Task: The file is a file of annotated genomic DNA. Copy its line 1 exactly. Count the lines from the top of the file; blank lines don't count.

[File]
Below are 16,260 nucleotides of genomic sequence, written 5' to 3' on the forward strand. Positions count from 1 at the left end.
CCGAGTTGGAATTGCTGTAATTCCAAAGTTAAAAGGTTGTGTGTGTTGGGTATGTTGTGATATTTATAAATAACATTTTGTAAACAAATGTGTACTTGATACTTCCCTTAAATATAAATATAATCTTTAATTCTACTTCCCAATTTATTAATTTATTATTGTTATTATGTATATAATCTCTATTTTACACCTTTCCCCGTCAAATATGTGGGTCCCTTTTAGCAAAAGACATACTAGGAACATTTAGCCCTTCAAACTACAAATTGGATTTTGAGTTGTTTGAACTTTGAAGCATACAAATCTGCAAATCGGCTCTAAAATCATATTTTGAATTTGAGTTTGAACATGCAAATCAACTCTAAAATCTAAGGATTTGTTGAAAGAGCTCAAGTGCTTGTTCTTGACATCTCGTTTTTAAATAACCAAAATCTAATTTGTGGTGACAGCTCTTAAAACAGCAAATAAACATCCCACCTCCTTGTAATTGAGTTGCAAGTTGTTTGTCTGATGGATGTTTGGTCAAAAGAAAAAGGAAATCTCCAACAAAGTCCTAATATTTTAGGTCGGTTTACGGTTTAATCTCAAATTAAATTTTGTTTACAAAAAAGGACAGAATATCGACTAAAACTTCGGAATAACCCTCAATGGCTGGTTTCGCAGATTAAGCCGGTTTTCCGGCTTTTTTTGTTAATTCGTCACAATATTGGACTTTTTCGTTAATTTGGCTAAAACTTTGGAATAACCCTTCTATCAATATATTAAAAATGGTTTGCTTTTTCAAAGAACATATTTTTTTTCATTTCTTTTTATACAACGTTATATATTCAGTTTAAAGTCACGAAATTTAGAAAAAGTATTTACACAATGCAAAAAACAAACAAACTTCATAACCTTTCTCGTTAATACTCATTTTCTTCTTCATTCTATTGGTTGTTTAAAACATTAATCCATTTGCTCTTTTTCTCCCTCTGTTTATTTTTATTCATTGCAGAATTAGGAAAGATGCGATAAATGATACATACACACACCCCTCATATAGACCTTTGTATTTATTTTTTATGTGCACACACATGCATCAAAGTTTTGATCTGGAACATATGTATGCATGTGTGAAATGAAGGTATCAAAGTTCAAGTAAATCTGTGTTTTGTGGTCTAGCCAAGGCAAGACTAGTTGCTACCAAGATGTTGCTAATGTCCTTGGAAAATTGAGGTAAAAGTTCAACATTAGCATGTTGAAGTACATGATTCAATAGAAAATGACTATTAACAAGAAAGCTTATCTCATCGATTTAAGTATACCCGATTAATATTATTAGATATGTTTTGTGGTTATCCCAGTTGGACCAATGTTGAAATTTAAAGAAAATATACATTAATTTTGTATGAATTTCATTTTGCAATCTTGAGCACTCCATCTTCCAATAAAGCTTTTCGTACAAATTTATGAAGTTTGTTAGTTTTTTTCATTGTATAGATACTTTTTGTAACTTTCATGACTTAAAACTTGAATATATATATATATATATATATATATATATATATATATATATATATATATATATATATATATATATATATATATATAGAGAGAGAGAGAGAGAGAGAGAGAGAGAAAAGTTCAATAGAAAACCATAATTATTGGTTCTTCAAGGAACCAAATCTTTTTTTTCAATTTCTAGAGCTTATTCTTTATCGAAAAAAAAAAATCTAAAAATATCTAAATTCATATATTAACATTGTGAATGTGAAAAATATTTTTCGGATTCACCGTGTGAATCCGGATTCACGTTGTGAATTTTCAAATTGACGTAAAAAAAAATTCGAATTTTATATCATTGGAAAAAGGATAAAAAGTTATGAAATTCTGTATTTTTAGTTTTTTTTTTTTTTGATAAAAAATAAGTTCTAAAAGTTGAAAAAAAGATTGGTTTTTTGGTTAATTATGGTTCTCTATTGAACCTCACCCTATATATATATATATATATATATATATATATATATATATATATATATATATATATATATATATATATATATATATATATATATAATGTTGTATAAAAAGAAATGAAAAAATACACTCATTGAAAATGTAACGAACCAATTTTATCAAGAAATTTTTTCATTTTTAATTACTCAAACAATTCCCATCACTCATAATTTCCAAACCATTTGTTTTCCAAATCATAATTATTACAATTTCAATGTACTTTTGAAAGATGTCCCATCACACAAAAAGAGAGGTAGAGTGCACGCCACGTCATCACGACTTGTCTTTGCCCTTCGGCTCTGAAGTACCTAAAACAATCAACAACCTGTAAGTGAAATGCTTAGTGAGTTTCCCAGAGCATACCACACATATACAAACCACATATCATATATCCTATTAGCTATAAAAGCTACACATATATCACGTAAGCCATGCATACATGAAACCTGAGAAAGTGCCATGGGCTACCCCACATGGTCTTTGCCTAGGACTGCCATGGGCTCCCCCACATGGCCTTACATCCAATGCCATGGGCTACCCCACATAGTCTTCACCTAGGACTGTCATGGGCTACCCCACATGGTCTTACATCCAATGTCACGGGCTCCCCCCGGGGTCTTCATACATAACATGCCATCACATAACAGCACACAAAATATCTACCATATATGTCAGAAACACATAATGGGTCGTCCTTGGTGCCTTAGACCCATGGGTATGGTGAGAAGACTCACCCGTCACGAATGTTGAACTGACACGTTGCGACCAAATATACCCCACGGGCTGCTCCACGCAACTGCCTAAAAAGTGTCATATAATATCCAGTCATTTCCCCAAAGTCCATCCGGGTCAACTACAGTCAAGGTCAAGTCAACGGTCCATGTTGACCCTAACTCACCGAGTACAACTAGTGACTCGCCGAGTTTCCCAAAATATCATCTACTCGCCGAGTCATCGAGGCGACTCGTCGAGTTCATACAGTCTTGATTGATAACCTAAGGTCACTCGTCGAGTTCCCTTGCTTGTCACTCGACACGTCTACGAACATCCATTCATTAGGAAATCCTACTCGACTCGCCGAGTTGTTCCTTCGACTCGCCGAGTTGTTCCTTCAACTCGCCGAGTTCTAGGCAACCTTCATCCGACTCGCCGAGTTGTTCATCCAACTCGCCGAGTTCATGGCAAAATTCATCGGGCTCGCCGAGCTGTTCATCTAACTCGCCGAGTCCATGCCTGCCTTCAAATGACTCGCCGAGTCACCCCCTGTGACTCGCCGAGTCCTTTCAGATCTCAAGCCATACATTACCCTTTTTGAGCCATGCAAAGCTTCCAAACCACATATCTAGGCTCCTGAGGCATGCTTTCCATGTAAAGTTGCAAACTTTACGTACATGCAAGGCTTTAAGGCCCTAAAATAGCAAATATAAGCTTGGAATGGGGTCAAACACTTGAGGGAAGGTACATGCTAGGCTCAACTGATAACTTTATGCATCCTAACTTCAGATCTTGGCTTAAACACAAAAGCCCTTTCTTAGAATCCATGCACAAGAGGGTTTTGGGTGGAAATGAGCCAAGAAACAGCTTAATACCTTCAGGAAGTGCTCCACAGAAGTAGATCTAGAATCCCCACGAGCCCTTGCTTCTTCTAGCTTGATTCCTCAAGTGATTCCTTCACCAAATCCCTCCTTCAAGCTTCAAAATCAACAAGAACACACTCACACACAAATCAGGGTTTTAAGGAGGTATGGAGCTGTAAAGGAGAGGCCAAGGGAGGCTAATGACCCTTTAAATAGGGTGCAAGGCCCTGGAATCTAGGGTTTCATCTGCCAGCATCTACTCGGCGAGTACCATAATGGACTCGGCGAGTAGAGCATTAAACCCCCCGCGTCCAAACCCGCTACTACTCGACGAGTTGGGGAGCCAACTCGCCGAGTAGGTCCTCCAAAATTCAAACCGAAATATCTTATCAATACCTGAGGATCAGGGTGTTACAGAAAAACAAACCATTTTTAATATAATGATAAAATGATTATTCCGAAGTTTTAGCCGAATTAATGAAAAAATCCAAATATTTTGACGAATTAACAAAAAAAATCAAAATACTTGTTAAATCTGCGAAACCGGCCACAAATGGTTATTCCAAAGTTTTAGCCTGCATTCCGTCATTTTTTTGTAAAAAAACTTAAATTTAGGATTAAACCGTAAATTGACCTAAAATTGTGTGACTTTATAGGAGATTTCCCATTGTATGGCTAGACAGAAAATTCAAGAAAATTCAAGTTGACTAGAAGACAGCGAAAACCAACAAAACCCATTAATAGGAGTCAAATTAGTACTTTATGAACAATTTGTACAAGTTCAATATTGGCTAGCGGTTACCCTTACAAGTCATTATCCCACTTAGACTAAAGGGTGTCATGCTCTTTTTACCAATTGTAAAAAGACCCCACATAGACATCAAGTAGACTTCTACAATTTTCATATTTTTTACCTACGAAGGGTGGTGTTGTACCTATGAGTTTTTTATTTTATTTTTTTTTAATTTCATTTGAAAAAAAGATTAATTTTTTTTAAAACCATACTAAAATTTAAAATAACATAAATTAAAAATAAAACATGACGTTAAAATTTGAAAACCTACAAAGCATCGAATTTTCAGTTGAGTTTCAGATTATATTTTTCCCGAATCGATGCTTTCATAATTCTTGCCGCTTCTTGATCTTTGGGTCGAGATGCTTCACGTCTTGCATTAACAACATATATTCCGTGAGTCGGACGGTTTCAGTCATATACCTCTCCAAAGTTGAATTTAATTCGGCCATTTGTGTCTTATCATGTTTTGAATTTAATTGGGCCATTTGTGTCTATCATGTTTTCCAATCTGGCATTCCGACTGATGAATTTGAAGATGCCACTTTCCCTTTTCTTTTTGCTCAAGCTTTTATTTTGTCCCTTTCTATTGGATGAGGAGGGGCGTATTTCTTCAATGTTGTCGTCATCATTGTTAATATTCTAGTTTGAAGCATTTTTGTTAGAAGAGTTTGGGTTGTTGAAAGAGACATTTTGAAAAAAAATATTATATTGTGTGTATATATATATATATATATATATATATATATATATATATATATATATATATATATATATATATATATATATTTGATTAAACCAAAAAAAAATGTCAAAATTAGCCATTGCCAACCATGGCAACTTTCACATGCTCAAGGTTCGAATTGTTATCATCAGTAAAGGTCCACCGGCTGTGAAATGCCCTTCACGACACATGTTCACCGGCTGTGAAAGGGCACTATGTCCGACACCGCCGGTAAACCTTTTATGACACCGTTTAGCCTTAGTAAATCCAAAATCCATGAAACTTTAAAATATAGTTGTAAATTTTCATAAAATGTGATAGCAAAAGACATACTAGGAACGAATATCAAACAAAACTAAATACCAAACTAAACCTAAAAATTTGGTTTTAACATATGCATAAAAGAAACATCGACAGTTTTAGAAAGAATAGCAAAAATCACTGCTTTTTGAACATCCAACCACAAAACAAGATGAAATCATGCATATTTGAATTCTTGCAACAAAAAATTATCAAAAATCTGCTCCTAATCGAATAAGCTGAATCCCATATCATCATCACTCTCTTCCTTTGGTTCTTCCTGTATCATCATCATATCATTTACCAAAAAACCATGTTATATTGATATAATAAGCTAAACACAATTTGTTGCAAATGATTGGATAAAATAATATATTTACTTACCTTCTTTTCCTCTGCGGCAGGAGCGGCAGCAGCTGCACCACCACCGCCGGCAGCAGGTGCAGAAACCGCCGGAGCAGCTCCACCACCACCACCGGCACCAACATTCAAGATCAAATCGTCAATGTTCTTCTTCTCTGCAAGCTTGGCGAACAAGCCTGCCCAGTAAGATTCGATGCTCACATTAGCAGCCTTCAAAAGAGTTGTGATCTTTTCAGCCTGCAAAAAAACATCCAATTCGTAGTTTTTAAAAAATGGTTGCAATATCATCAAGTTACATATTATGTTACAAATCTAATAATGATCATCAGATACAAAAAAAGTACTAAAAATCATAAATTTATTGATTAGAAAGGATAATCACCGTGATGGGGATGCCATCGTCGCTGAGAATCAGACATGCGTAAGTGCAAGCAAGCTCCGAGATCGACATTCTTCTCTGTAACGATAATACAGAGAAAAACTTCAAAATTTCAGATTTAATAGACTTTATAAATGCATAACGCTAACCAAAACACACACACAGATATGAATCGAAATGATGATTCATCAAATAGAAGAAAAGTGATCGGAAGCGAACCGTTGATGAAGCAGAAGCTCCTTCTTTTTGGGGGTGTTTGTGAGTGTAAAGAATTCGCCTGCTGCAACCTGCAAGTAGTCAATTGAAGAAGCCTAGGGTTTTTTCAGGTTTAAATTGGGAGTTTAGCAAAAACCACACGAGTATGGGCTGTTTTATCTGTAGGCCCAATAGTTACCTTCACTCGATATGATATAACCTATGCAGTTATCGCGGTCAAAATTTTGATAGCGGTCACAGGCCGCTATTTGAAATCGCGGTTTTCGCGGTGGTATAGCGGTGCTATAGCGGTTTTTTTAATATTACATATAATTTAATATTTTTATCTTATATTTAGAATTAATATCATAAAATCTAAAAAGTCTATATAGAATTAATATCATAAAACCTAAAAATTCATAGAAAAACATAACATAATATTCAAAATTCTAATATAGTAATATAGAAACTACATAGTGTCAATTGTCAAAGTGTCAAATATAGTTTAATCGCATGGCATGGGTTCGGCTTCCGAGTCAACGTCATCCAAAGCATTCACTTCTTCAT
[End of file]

Below are 16,260 nucleotides of genomic sequence, written 5' to 3' on the forward strand. Positions count from 1 at the left end.